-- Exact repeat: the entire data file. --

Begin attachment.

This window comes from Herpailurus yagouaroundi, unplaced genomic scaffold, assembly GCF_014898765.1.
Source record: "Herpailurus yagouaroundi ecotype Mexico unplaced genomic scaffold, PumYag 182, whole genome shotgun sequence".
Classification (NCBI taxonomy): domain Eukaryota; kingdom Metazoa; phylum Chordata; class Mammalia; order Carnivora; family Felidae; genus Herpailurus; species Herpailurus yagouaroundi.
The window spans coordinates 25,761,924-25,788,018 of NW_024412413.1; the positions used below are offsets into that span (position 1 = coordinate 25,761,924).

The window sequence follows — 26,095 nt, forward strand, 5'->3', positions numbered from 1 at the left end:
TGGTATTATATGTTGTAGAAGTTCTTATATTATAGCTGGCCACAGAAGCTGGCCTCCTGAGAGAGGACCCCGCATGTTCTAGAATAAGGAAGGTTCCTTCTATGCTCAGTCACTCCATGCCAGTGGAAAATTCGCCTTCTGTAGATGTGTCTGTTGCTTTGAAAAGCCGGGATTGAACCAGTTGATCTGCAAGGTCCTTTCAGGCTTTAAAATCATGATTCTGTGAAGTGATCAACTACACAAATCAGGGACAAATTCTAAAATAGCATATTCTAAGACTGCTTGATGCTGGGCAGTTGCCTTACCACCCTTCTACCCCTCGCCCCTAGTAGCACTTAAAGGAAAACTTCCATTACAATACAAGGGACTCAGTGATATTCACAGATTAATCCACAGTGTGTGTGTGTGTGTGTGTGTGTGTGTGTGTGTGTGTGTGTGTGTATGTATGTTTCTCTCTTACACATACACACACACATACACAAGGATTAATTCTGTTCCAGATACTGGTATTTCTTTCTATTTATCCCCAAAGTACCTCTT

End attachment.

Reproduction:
This window comes from Herpailurus yagouaroundi, unplaced genomic scaffold, assembly GCF_014898765.1.
Source record: "Herpailurus yagouaroundi ecotype Mexico unplaced genomic scaffold, PumYag 182, whole genome shotgun sequence".
Classification (NCBI taxonomy): domain Eukaryota; kingdom Metazoa; phylum Chordata; class Mammalia; order Carnivora; family Felidae; genus Herpailurus; species Herpailurus yagouaroundi.
The window spans coordinates 25,761,924-25,788,018 of NW_024412413.1; the positions used below are offsets into that span (position 1 = coordinate 25,761,924).

The window sequence follows — 26,095 nt, forward strand, 5'->3', positions numbered from 1 at the left end:
TGGTATTATATGTTGTAGAAGTTCTTATATTATAGCTGGCCACAGAAGCTGGCCTCCTGAGAGAGGACCCCGCATGTTCTAGAATAAGGAAGGTTCCTTCTATGCTCAGTCACTCCATGCCAGTGGAAAATTCGCCTTCTGTAGATGTGTCTGTTGCTTTGAAAAGCCGGGATTGAACCAGTTGATCTGCAAGGTCCTTTCAGGCTTTAAAATCATGATTCTGTGAAGTGATCAACTACACAAATCAGGGACAAATTCTAAAATAGCATATTCTAAGACTGCTTGATGCTGGGCAGTTGCCTTACCACCCTTCTACCCCTCGCCCCTAGTAGCACTTAAAGGAAAACTTCCATTACAATACAAGGGACTCAGTGATATTCACAGATTAATCCACAGTGTGTGTGTGTGTGTGTGTGTGTGTGTGTGTGTGTGTGTGTGTGTATGTATGTTTCTCTCTTACACATACACACACACATACACAAGGATTAATTCTGTTCCAGATACTGGTATTTCTTTCTATTTATCCCCAAAGTACCTCTT